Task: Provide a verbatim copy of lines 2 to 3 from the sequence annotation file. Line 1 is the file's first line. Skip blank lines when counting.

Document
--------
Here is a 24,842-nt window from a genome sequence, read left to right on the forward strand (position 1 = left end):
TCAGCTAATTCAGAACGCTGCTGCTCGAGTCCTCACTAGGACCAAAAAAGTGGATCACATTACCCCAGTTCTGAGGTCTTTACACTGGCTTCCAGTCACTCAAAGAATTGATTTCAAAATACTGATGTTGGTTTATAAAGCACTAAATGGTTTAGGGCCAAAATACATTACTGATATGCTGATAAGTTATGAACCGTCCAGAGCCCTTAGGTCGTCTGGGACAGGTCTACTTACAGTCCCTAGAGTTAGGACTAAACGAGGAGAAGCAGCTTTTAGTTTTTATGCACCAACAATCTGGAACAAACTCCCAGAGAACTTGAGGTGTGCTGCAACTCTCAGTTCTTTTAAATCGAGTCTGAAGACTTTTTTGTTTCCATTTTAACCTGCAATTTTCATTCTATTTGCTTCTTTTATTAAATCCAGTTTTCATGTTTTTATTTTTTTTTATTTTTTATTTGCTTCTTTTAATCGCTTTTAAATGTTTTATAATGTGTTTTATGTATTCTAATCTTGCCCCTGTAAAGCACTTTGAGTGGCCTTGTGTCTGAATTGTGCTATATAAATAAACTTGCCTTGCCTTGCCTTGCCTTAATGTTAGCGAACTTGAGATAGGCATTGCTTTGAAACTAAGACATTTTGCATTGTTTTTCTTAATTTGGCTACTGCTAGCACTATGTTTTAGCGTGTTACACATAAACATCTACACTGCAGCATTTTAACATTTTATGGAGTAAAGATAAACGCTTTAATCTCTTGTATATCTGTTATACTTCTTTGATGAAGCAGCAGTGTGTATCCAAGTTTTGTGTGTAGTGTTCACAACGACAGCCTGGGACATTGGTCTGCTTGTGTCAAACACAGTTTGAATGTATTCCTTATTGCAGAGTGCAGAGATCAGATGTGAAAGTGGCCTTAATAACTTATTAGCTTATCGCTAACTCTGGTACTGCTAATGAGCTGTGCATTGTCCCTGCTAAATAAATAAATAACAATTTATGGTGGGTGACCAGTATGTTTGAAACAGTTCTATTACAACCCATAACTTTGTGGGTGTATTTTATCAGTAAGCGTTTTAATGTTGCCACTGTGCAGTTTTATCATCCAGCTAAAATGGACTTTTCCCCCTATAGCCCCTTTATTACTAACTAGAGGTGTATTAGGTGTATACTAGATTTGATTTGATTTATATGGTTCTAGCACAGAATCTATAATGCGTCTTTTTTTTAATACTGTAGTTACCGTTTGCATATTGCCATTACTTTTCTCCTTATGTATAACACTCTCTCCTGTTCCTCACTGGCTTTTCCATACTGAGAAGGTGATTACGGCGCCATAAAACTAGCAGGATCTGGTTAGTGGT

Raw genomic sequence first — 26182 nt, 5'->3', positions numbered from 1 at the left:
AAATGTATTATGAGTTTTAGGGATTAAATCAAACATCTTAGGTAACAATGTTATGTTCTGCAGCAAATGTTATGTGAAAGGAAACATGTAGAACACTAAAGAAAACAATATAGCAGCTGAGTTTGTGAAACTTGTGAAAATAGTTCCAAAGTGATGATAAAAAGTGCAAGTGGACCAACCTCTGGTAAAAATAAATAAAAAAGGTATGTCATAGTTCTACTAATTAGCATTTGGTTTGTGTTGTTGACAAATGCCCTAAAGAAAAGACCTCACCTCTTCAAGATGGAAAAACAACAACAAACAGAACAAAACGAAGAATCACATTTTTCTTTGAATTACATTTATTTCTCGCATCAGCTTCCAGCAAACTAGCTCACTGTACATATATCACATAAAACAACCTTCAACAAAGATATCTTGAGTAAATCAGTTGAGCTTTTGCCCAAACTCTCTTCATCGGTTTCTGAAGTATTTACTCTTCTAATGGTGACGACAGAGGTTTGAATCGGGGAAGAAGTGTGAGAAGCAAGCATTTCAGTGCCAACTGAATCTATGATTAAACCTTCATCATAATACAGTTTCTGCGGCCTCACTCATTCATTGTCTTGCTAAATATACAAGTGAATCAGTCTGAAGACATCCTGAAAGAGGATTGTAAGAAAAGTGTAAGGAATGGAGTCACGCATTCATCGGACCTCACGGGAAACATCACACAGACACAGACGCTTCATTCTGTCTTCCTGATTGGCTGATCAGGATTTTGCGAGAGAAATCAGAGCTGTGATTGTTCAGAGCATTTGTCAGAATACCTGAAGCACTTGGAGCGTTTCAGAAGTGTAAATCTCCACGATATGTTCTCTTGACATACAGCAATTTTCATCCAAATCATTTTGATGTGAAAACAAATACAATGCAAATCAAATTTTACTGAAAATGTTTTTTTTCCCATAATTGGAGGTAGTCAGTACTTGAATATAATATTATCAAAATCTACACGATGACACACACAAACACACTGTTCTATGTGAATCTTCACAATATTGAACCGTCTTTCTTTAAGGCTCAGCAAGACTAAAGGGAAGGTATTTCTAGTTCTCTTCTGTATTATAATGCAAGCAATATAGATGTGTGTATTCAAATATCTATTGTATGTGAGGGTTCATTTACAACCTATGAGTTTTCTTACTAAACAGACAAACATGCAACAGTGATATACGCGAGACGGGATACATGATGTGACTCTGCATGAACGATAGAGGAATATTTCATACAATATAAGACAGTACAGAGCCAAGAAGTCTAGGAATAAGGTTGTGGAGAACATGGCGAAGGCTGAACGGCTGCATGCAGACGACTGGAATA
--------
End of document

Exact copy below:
TCAGCTAATTCAGAACGCTGCTGCTCGAGTCCTCACTAGGACCAAAAAAGTGGATCACATTACCCCAGTTCTGAGGTCTTTACACTGGCTTCCAGTCACTCAAAGAATTGATTTCAAAATACTGATGTTGGTTTATAAAGCACTAAATGGTTTAGGGCCAAAATACATTACTGATATGCTGATAAGTTATGAACCGTCCAGAGCCCTTAGGTCGTCTGGGACAGGTCTACTTACAGTCCCTAGAGTTAGGACTAAACGAGGAGAAGCAGCTTTTAGTTTTTATGCACCAACAATCTGGAACAAACTCCCAGAGAACTTGAGGTGTGCTGCAACTCTCAGTTCTTTTAAATCGAGTCTGAAGACTTTTTTGTTTCCATTTTAACCTGCAATTTTCATTCTATTTGCTTCTTTTATTAAATCCAGTTTTCATGTTTTTATTTTTTTTTATTTTTTATTTGCTTCTTTTAATCGCTTTTAAATGTTTTATAATGTGTTTTATGTATTCTAATCTTGCCCCTGTAAAGCACTTTGAGTGGCCTTGTGTCTGAATTGTGCTATATAAATAAACTTGCCTTGCCTTGCCTTGCCTTAATGTTAGCGAACTTGAGATAGGCATTGCTTTGAAACTAAGACATTTTGCATTGTTTTTCTTAATTTGGCTACTGCTAGCACTATGTTTTAGCGTGTTACACATAAACATCTACACTGCAGCATTTTAACATTTTATGGAGTAAAGATAAACGCTTTAATCTCTTGTATATCTGTTATACTTCTTTGATGAAGCAGCAGTGTGTATCCAAGTTTTGTGTGTAGTGTTCACAACGACAGCCTGGGACATTGGTCTGCTTGTGTCAAACACAGTTTGAATGTATTCCTTATTGCAGAGTGCAGAGATCAGATGTGAAAGTGGCCTTAATAACTTATTAGCTTATCGCTAACTCTGGTACTGCTAATGAGCTGTGCATTGTCCCTGCTAAATAAATAAATAACAATTTATGGTGGGTGACCAGTATGTTTGAAACAGTTCTATTACAACCCATAACTTTGTGGGTGTATTTTATCAGTAAGCGTTTTAATGTTGCCACTGTGCAGTTTTATCATCCAGCTAAAATGGACTTTTCCCCCTATAGCCCCTTTATTACTAACTAGAGGTGTATTAGGTGTATACTAGATTTGATTTGATTTATATGGTTCTAGCACAGAATCTATAATGCGTCTTTTTTTTAATACTGTAGTTACCGTTTGCATATTGCCATTACTTTTCTCCTTATGTATAACACTCTCTCCTGTTCCTCACTGGCTTTTCCATACTGAGAAGGTGATTACGGCGCCATAAAACTAGCAGGATCTGGTTAGTGGT

Raw genomic sequence first — 26182 nt, 5'->3', positions numbered from 1 at the left: